• The Ice Bucket Challenge, also known as the ALS Ice Bucket Challenge, is an activity involving dumping a bucket of ice water on one's head.
• If the aforesaid is not done then, donation is made to the ALS Association in the United States.
• In the challenge, those who have been nominated have to pour a bucket of ice water on their heads and also make a video of the same.
• The nominated people have 24 hours to complete the challenge, either by pouring the ice cold water or by making the financial donation. How did it start?
• In the Northern-Hemisphere summer of 2014, the Ice Bucket Challenge went viral on social media and became a pop culture phenomenon, particularly in the United States, with numerous celebrities, politicians, athletes, and other people posting videos of themselves on the social media.
• After the Ice Bucket Challenge went viral on social media, public awareness for ALS increased.
• On August 18, 2014, the ALS Association announced that it had received $15.6 million in donations compared to $1.8 million during the same time period (July 29 to August 18) in the prior year. What are the rules for the challenge?
• Within 24 hours of being challenged, those who have been challenged have to record a video while performing the challenge.
• First, they have to announce their acceptance of the challenge.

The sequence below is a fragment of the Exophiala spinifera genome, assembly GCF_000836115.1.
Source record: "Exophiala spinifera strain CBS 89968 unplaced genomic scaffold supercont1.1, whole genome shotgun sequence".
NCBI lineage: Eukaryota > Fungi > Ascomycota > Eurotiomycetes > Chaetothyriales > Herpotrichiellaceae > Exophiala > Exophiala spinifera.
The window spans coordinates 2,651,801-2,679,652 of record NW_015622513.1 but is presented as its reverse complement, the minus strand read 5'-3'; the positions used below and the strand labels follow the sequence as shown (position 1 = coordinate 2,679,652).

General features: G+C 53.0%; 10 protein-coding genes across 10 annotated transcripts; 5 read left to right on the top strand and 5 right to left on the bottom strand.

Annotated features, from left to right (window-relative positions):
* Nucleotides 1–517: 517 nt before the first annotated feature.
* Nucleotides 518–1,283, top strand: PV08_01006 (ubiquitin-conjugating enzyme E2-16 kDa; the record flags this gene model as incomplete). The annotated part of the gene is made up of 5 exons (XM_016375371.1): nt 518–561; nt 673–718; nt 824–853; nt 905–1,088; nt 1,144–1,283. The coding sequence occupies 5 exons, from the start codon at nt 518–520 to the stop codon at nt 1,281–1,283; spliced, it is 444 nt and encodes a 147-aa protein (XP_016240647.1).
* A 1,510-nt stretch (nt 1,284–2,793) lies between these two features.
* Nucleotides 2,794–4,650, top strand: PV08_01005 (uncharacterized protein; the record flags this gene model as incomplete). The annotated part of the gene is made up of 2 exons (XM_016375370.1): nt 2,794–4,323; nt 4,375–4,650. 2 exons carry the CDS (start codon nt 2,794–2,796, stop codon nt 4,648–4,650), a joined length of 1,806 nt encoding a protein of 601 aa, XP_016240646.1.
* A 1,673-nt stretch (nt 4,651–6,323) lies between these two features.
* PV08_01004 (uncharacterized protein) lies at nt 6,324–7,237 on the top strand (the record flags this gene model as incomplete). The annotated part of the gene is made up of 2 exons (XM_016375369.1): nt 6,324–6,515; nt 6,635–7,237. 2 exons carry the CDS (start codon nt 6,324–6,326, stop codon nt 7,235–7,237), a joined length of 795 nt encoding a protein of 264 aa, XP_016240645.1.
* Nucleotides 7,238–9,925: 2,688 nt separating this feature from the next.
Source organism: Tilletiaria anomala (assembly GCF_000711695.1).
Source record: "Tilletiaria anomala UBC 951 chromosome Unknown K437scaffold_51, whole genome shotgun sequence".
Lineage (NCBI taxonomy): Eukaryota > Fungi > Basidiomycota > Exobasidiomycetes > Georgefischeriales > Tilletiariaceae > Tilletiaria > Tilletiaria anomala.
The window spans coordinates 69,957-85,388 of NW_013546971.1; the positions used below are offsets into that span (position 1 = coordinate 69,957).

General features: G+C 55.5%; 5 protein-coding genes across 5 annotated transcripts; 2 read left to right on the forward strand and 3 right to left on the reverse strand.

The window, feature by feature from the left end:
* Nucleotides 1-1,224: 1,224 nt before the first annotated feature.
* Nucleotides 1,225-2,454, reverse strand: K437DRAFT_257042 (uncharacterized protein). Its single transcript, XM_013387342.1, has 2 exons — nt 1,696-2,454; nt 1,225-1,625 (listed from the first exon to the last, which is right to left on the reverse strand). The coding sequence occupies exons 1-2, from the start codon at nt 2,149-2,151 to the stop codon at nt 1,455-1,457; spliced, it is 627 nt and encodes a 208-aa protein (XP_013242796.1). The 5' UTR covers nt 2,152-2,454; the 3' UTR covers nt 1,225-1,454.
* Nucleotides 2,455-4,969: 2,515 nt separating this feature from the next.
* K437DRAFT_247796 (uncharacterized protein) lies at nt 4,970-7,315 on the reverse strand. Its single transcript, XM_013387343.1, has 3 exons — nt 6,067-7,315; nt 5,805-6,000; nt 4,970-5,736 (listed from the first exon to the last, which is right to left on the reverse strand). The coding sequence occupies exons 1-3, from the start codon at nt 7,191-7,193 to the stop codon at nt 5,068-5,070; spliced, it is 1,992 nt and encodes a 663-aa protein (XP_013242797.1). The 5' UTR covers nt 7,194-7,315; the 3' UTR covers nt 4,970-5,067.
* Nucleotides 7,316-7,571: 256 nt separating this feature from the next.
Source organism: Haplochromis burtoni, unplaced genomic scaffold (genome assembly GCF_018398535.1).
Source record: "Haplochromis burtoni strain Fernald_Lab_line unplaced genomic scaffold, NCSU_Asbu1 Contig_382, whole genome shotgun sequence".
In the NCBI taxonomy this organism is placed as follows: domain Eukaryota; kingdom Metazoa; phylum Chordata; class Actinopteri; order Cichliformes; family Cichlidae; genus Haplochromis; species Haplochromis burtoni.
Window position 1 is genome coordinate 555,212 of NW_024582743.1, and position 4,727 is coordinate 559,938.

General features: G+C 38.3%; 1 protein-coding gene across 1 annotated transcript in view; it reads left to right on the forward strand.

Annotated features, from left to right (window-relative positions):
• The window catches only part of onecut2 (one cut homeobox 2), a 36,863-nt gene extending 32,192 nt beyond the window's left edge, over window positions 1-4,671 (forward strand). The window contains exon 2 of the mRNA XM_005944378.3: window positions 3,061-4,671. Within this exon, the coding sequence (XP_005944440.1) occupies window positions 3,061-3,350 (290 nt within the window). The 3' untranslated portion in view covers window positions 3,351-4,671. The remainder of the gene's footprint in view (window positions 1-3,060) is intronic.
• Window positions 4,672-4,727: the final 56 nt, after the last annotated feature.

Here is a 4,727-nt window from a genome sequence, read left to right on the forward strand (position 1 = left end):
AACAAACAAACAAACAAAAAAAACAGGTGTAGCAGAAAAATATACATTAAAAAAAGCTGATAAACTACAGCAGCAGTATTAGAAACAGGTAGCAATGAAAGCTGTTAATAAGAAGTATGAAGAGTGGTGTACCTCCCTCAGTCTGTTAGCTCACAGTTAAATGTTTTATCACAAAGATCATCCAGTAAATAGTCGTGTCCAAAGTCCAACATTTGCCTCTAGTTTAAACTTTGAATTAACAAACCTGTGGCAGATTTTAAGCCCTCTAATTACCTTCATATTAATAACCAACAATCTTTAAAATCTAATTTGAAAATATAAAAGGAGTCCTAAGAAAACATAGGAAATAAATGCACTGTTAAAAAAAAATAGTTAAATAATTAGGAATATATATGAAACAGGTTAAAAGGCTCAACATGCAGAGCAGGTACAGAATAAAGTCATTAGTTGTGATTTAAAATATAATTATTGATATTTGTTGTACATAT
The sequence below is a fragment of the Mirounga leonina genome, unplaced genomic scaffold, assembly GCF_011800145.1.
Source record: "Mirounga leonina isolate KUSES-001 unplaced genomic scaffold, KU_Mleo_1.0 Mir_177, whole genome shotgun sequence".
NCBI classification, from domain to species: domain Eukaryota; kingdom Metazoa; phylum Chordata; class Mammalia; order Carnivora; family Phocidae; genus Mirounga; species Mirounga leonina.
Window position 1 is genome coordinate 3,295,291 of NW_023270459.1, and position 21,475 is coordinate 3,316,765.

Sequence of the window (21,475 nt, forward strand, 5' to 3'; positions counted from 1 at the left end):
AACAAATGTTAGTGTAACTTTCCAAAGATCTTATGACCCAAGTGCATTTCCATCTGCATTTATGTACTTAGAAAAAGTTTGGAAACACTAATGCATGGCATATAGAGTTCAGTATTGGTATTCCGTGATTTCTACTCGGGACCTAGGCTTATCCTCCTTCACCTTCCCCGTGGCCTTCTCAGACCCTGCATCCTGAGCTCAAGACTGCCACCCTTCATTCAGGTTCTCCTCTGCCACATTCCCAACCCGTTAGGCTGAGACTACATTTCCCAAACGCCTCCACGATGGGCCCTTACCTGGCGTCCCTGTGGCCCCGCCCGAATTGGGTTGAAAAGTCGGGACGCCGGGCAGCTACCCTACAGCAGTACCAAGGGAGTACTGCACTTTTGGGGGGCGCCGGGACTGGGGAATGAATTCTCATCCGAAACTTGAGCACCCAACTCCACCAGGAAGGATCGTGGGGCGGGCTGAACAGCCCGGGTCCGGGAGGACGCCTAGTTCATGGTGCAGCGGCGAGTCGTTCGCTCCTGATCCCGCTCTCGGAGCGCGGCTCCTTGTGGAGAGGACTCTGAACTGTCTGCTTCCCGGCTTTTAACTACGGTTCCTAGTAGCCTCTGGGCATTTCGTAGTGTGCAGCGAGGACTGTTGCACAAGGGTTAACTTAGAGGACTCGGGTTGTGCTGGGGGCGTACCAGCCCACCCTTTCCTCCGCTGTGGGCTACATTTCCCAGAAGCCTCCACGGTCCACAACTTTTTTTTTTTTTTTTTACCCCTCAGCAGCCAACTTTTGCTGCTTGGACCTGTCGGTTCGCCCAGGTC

• Then one has to pouring ice into a bucket of water and then the bucket is to be lifted overhead and poured over the participant's head.
• After completing this, the participant challenges other people to take the challenge.
• If you can't brave the chill, then the other option is to donate $100 to the ALS foundation.
• In short, douse yourself with a bucket of chilled ice water, film the complete process and then post the video to social media.
• Don't forget to nominate your friends to do the same. The purpose of the challenge The challenge was started to spread more awareness about ALS, a motor neurone disease and to raise money for the ALS foundation. What is ALS?
• Amyotrophic lateral sclerosis (ALS), also known as Lou Gehrig's disease in the United States is a Motor Neurone Disease.
• It attacks the spinal cord and can lead to speech difficulties, muscle spasms and even paralysis. • ALS is the most common of the five motor neuron diseases. Who all took the challenge?
• This ice bucket challenge trend has taken International celebrities by storm including US President Barack Obama, Oprah Winfrey, Bill Gates, Mark Zuckerberg, Lady Gaga, Oprah Winfrey, Justin Bieber and many more.
• Novak Djokovic, Mickey Rourke, Robert Downey Jr, Justin Timberlake, Lil Wayne, Taylor Swift, Cristiano Ronaldo are among few other international celebs who took the challenge.